Putty 0.52 is simple, fast, easy to set up and continues to support advanced features.
My favorite SSH client, Simon Tathams Putty, was updated in January to support Version 2 of the Secure Shell protocol, bringing it up-to-date on the latest SSH protocol. (Version 1 of SSH has critical security weaknesses, so SSH servers are best configured to allow only SSH Version 2 clients.)
Putty 0.52 (available for free download at www.chiark.greenend.org.uk/~sgtatham/putty/dowload.html) includes a new character-based Secure FTP client that is easier to use for secure file transfer than the SCP (secure copy) command-line-driven utility that was part of older versions of Putty. Secure FTP is part of SSH Version 2, so having a secure FTP rounds out Puttys SSH2 support.
Secure FTP is definitely the way to go as a file upload technology because regular old FTP sends passwords over the wire in clear textunacceptable behavior for most accounts. Depending on how they are configured, FTP servers can also require many open ports in the firewall.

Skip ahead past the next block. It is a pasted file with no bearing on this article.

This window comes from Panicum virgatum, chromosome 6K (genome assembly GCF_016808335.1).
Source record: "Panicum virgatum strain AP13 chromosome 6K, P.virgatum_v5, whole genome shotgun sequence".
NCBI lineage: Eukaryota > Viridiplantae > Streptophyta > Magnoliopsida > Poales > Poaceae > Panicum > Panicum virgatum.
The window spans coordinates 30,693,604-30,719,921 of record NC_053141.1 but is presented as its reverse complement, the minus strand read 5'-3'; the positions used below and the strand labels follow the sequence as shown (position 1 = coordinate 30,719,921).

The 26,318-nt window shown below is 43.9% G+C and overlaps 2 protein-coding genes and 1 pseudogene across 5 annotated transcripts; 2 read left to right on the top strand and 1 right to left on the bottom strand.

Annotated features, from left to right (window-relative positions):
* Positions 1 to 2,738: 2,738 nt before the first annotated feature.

FTP still makes sense as an anonymous file download technology because FTP clients are built into all Web browsers and into many file management shells such as Windows Explorer. Using HTTP is also an option, but it doesnt support wildcard or directory transfers, so FTP still has an edge for large-scale file distribution. For uploads or as a way for individual users to access private files, FTP has long outlived its usefulness.
Because Putty is free, its secure FTP client can be easily distributed to any users who need it. I would like to see wildcard support in Puttys secure FTP client, and a Windows client would be welcome.
Putty 0.52 includes a complete user manual, has a full-screen mode for that retro Unix terminal look and supports Unicode.
Putty is simple, fast, easy to set up and continues to support advanced features such as port forwarding. A key management agent saves retyping passwords. I highly recommend this upgrade.
Timothy Dyck is a Senior Analyst with eWEEK Labs. He has been testing and reviewing application server, database and middleware products and technologies for eWEEK since 1996. Prior to joining eWEEK, he worked at the LAN and WAN network operations center for a large telecommunications firm, in operating systems and development tools technical marketing for a large software company and in the IT department at a government agency. He has an honors bachelors degree of mathematics in computer science from the University of Waterloo in Waterloo, Ontario, Canada, and a masters of arts degree in journalism from the University of Western Ontario in London, Ontario, Canada.